The summer smiled on me this weekend. As I walked across Waterloo bridge, drinking in the splurges of colour parading the south bank of the Thames by Festival Hall. 

Last time I crossed this bridge more than a decade ago in search of MOMI (Museum Of Moving Image), the surrounding area seemed rather drab and certainly lacking in the energy and creativity which is bursting it’s seams today. The Southbank Centre, this summer celebrates the 1951 Festival Of Britain with a magnificent beach-side party crammed with the delights of British design and art.


Highlights for me began with the Southend-on-Sea artist beach-huts with colourful exteriors, suprising interiors and even a fact or two to be absorbed about the history of the great British seaside. This row of candy striped and spotted huts, sits on the river bank below the worlds longest strip of bunting ( I thought my street party bunting was the longest but clearly I am mistaken, it felt like the longest when I was sewing it!). The icing on the cake is the strip of ‘urban’ beach where you can get out your bucket and spade and fire on with a few sandcastles. 

The Urban beach is overlooked by Dishoom’s Chowpatty Beach cafe which truly takes it’s inspiration and wonderful re-cycled decor from a favourite Mumbai recreation spot. The cafe has an authentic laid back feel where you can lounge around sipping rum from a green coconut whilst drinking in the vibrant contrasting colours and improvised designs of India. All without being hassled by chaotic groups of Indian blokes trying to sell you cut price head massages, giant balloons, lassis and rickshaw rides through the dodgy parts of town (this observation is based on first hand experience, no offense meant!)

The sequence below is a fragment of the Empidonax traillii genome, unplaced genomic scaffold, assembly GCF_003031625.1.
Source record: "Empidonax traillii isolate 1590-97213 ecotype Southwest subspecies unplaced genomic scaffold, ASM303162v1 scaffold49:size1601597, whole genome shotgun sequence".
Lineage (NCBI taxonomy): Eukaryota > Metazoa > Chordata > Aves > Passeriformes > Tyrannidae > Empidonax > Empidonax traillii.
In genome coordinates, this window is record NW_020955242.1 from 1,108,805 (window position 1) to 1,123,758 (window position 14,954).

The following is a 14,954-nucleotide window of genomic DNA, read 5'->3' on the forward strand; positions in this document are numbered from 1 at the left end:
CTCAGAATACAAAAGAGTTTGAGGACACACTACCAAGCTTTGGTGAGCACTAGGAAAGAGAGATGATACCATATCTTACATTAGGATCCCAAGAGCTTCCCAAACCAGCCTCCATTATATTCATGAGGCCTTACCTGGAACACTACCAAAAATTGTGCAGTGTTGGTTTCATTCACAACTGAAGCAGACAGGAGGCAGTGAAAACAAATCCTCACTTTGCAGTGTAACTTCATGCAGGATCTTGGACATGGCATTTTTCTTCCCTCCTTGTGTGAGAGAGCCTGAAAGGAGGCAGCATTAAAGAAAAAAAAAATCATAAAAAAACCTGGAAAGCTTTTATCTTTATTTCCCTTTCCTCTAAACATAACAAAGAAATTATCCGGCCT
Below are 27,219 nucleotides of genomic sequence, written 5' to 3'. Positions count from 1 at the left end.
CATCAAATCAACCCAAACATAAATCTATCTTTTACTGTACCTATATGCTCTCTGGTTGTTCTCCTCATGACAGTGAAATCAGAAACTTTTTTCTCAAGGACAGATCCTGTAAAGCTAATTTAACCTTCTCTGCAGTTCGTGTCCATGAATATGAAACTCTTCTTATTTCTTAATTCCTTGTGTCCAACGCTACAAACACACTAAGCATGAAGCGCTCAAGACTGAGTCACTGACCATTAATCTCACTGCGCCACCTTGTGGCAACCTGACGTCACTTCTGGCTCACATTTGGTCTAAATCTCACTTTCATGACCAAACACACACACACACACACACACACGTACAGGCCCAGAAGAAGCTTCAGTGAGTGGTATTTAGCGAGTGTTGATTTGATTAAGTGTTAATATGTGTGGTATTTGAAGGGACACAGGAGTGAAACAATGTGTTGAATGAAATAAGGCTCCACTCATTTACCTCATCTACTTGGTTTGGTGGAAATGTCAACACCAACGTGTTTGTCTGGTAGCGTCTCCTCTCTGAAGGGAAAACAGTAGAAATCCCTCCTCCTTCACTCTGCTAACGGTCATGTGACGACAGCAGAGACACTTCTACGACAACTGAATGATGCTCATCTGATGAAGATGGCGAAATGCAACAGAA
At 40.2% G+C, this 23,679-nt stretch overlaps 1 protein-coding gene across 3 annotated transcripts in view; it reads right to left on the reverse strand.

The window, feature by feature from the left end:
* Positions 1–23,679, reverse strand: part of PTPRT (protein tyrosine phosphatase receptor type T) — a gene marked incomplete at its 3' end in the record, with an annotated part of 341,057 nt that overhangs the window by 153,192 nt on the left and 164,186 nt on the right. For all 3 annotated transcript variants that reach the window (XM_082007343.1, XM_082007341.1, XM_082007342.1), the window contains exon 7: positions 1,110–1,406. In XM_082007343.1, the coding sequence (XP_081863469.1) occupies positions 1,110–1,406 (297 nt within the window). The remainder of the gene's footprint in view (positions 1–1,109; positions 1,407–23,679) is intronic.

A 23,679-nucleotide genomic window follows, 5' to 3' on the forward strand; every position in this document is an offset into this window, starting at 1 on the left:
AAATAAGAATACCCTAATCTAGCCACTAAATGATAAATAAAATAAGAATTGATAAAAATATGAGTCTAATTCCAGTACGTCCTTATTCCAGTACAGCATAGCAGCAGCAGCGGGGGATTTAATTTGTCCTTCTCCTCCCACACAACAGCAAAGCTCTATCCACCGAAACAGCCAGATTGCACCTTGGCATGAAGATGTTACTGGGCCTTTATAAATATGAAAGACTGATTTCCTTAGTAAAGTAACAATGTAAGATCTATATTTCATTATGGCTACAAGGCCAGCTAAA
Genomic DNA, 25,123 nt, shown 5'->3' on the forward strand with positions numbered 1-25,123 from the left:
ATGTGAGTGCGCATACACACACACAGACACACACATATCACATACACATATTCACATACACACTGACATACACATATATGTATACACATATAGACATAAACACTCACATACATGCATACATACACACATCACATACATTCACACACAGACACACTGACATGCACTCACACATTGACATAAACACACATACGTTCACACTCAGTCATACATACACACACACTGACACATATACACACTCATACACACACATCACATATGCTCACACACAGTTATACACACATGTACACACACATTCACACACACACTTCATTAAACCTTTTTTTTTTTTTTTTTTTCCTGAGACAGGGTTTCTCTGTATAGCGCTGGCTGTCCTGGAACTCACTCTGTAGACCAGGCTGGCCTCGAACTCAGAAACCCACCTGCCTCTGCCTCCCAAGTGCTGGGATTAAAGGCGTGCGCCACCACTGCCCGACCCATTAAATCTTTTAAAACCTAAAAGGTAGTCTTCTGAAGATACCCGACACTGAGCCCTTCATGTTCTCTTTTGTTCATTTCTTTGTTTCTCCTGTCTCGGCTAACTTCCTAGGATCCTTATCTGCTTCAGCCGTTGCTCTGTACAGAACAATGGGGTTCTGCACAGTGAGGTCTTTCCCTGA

Taking a break from the colour and noise above ground, The Museum Of  1951 exhibition in the basemeant of The Royal Festival Hall is worth a visit, a beautiful showcase of memorabillia, design and  nostalgic memories. My favourite part being the re-created 1950’s living room where you can sit yourself down on the sofa and absorb the surroundings of another era, just a pity I wasn’t wearing a tea dress and some bright red lippy. 


Nearby a giant fox constructed from wood and hay bales looms above The Queen Elizabeth Hall, slyly surveying the party atmosphere below, I was lucky enough to be photographing himself at the moment the Red Arrows appeared, dutifully making their flyby in honour of the Queens birthday! Mr Foxy didn’t seem particularly impressed.

Funnily enough, there really is so much to see at the words largest Art centre: stunningly intimate portraits of the troops, a giant grass sofa, rooftop vegetable patch and a graffitied skate park but I really can’t complete this post without at least mentioning that The Southbank Centre also houses The Hayward Gallery, currently host to Tracey Emin’s  solo exhibition, ‘Love is what you want’. In some ways it is a shame that I didn’t bother to cough up the required £12 to see the work of one of Britains most famous contemporary artists but then again, was there anything new to be seen? has not Tracey Emin already splashed her entire life in all it’s intimate grottiness over every public space? 

I was happy enough just to peruse the riverside and let the summer sun smile on me!